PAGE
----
Robert C Wittig wrote: > Rob Gabaree wrote: >> Thanks. >> >> What I did was remove all lines except `sendmail_enable="NO"` and in >> /etc/mail/aliases, I setup the root alias to goto my real email address: >> >> root [EMAIL PROTECTED] >> >> I setup my firewall to block incoming/outgoing email on ports 21/25 as >> well, so no one on the outside can access mail services. >> >> It seems to be working correctly, as I received mail as it was ran to >> my @mydomain.com email. >> >> Does this seem ok? Did I do anything wrong? > > I run OpenBSD on my mailservers, but I expect that the sendmail works > basically the same. > > In /etc/rc.conf or its FreeBSD equivalent, check the sendmail line to > see if it references localhost.cf or sendmail.cf > > localhost.cf will permit internal mail on the machine, so that root can > send messages to your everyday UID, etc., but will not permit mail to be > sent to or received from, the Internet, or other machines in you LAN. > > sendmail.cf will permit full Internet email, but even this will not > permit Internet email, unless your machine has a fully Qualified Domain > Name, which is registered with your domain registrar, and has the > Registrar's MX setting configured properly.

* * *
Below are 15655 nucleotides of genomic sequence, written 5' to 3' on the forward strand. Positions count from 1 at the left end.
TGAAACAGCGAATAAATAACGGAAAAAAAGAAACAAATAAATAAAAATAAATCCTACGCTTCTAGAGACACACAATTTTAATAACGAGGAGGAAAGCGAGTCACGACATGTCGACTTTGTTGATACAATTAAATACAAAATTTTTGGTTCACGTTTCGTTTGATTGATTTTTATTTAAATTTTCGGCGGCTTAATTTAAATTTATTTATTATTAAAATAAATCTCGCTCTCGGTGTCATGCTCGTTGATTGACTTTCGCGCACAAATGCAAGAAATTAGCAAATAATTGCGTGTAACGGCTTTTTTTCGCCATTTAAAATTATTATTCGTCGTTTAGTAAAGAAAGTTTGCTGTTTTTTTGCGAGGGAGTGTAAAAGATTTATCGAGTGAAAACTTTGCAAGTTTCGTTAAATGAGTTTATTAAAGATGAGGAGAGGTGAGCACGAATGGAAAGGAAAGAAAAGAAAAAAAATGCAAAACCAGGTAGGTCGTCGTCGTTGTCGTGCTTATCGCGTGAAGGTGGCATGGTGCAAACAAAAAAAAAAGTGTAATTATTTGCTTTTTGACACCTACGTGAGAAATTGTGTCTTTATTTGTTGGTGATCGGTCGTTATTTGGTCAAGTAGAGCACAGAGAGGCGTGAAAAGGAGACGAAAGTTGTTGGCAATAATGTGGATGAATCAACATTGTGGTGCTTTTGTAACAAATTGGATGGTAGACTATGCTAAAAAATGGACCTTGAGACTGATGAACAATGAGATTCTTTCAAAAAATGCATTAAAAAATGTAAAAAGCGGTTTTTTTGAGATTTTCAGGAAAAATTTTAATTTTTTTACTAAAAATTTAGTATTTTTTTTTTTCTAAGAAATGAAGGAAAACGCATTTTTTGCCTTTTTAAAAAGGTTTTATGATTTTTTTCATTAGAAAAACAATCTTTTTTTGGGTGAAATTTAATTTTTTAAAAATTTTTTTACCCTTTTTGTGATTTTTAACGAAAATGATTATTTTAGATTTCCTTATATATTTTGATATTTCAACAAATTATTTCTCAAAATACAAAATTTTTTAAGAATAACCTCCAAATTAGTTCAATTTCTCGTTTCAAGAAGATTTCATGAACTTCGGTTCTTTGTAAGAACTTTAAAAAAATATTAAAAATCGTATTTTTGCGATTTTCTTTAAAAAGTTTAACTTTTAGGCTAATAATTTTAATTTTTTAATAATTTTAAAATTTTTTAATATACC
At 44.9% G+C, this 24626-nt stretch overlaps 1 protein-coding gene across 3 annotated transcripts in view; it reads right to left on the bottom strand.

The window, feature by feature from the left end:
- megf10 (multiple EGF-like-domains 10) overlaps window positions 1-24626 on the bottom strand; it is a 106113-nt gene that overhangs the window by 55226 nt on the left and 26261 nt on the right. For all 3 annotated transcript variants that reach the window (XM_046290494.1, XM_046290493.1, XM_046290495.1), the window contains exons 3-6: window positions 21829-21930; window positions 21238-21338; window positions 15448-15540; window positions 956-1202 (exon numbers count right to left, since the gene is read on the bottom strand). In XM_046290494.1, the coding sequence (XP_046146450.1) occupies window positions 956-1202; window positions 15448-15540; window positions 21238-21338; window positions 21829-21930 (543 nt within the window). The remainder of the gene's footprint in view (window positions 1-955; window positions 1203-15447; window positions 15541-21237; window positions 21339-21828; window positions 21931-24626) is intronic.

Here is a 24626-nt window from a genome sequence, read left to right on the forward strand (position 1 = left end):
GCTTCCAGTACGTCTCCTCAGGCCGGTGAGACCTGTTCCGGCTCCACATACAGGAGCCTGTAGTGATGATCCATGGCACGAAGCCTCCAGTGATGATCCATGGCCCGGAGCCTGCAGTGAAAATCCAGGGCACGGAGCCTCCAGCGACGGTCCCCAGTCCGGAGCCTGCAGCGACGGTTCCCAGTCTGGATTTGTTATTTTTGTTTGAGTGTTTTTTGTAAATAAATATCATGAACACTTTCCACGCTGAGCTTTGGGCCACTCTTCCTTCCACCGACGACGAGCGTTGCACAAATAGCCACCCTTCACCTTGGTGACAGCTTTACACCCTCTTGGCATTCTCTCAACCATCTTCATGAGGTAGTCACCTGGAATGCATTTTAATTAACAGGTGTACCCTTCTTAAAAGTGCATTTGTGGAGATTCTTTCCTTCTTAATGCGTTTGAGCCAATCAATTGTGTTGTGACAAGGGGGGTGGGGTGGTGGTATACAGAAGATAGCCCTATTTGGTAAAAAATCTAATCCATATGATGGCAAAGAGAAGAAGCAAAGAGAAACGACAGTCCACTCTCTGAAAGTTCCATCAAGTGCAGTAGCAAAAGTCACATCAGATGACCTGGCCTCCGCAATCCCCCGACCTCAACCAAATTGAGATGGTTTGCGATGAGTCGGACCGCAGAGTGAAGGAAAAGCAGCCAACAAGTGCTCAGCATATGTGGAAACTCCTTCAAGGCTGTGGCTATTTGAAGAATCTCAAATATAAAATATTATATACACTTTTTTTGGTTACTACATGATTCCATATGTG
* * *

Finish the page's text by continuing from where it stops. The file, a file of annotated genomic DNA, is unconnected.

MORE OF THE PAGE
Uh -- the way OpenBSD deals with sendmail is a bit different to the way FreeBSD does. Under FreeBSD, rc.conf settings are used to prevent sendmail from listening on any network interfaces than the loopback. Otherwise exactly the same sendmail.cf would be used for either case. FreeBSD also has all of the machinery required to rebuild the .cf files from the .mc files setup and available directly from /etc/mail. The system defaults to creating $(hostname).mc and $(hostname).submit.mc files if none exist already and then turning those into sendmail.cf and submit.cf Cheers, Matthew -- Dr Matthew J Seaman MA, D.Phil. 7 Priory Courtyard Flat 3 PGP: http://www.infracaninophile.co.uk/pgpkey Ramsgate Kent, CT11 9PW
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